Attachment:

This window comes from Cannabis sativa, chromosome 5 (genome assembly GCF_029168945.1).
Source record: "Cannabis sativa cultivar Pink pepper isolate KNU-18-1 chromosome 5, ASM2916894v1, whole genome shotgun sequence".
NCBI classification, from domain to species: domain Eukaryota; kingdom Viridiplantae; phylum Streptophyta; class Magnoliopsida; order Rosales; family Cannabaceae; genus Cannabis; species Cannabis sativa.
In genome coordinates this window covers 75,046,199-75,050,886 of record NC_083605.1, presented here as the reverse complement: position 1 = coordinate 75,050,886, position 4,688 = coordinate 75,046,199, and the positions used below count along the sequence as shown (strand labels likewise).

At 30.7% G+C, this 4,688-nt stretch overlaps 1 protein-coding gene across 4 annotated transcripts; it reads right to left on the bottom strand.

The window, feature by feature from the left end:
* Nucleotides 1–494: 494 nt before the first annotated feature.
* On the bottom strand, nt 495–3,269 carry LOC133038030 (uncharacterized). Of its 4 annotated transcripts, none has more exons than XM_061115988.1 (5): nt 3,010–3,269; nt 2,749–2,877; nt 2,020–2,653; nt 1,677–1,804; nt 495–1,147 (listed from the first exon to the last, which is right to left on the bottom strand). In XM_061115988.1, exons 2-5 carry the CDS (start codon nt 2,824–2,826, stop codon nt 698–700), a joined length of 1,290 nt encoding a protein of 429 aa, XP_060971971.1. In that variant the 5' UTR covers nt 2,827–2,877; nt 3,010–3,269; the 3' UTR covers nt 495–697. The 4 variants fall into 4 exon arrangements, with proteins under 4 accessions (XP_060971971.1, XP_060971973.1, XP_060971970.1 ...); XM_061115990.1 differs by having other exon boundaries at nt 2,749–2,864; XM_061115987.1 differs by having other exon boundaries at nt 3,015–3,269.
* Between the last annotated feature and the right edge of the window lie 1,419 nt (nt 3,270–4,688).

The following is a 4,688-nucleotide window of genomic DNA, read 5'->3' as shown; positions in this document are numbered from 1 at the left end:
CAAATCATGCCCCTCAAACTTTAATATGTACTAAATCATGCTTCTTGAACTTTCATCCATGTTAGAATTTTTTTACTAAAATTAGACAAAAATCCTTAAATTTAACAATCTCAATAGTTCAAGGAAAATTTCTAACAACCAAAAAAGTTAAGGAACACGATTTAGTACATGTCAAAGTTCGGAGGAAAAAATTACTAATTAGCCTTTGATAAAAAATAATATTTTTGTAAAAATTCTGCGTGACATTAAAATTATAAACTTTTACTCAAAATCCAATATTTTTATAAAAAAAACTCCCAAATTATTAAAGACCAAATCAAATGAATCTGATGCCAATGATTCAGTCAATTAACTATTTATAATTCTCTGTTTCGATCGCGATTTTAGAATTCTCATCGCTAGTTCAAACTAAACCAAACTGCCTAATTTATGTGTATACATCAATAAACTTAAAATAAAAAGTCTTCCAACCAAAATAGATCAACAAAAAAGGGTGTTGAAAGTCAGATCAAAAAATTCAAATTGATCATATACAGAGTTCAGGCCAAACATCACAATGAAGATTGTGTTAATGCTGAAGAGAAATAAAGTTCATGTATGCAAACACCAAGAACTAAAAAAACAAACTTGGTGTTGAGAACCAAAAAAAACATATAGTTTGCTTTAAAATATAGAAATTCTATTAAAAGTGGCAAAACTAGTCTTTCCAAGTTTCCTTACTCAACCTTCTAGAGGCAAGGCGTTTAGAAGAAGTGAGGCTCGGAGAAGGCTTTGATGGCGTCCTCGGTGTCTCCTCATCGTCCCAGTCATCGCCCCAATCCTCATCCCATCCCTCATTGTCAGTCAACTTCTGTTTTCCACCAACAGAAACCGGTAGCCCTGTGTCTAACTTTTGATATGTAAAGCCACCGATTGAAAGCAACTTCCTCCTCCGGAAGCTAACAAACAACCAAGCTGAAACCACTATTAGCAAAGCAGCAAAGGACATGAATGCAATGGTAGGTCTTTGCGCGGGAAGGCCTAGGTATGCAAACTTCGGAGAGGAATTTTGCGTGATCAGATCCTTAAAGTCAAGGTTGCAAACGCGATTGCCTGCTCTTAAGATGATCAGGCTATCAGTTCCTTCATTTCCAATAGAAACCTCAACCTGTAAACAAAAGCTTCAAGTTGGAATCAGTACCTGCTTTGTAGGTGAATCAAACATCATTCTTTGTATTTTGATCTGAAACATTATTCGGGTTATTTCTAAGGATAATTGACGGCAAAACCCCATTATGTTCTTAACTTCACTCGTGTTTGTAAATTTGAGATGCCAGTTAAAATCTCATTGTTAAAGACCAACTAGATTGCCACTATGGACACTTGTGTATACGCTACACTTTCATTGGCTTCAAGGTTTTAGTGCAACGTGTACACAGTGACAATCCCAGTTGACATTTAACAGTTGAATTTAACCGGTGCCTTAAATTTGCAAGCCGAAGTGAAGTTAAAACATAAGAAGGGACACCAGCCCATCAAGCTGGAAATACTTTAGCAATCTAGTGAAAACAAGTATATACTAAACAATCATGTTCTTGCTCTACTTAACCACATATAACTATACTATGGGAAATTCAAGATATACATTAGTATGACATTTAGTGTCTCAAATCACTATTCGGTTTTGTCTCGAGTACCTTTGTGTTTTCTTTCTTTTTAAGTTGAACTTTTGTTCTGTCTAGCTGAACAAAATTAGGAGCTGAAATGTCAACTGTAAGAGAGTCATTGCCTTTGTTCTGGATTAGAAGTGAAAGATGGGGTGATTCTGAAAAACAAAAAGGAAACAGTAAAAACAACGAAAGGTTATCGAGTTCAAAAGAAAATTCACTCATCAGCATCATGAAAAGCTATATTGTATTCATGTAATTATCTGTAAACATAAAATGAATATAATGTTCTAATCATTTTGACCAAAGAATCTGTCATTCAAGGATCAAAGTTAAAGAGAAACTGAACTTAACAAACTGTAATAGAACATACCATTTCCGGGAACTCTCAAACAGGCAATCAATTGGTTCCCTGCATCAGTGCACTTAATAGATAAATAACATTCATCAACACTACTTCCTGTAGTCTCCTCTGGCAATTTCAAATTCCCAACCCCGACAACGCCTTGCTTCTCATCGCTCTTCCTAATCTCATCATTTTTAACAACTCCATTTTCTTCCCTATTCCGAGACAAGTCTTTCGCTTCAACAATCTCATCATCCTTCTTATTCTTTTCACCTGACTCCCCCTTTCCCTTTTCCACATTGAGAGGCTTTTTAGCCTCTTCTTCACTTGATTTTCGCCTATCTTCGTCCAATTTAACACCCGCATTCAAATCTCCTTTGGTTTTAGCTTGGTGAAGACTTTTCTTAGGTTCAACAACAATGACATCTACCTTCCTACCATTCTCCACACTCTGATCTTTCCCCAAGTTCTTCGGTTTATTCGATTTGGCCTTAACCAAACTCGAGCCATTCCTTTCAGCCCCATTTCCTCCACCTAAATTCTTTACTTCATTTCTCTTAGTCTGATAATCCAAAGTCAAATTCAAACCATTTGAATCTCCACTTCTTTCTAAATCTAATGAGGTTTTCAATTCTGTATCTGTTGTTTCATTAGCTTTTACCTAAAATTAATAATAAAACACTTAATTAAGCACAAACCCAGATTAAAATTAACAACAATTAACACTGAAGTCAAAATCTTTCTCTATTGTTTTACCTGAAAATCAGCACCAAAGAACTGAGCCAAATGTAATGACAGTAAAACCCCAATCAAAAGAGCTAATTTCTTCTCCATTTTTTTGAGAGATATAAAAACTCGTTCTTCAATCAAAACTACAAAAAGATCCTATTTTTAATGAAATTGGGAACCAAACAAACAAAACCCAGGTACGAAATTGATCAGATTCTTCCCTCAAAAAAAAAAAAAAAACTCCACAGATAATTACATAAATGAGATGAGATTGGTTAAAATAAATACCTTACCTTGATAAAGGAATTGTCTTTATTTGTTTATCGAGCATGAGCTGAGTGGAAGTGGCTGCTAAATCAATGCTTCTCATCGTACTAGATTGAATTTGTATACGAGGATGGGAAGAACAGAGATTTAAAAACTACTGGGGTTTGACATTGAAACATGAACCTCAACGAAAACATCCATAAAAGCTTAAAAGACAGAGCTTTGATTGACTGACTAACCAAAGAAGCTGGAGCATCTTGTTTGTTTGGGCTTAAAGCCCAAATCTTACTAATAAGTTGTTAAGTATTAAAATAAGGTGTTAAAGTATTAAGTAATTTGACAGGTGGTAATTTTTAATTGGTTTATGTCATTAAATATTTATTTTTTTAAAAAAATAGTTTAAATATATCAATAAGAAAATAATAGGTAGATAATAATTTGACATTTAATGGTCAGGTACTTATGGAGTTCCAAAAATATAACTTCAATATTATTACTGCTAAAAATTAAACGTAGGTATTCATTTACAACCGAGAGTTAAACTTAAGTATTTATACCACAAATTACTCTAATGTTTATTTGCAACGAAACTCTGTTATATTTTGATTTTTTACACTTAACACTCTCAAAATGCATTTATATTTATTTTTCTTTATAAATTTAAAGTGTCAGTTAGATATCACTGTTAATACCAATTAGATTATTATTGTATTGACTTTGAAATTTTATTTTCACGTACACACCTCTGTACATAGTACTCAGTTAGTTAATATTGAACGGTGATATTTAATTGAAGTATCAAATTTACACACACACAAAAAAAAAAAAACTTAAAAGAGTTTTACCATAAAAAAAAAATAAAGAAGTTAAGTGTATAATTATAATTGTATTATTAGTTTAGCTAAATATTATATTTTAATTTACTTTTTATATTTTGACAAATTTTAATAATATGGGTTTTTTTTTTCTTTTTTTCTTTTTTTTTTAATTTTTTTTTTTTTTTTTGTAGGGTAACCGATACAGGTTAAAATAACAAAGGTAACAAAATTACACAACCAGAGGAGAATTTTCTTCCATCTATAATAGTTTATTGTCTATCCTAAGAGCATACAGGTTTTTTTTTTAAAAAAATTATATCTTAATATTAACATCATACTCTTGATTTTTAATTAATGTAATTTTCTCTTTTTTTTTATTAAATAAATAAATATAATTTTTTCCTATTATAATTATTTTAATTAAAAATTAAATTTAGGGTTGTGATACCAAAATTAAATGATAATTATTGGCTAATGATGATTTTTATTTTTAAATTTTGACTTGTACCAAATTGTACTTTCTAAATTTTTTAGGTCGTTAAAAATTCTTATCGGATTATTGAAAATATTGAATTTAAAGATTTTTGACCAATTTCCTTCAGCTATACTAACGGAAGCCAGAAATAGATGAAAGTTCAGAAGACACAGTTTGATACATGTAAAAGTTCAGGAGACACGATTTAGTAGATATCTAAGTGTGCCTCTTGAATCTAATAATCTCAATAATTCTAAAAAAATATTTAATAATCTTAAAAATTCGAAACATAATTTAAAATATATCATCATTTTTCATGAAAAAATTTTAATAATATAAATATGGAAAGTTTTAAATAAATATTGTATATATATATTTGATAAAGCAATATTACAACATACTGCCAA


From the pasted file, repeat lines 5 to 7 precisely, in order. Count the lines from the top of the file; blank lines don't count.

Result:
At 30.7% G+C, this 4,688-nt stretch overlaps 1 protein-coding gene across 4 annotated transcripts; it reads right to left on the bottom strand.

The window, feature by feature from the left end:
* Nucleotides 1–494: 494 nt before the first annotated feature.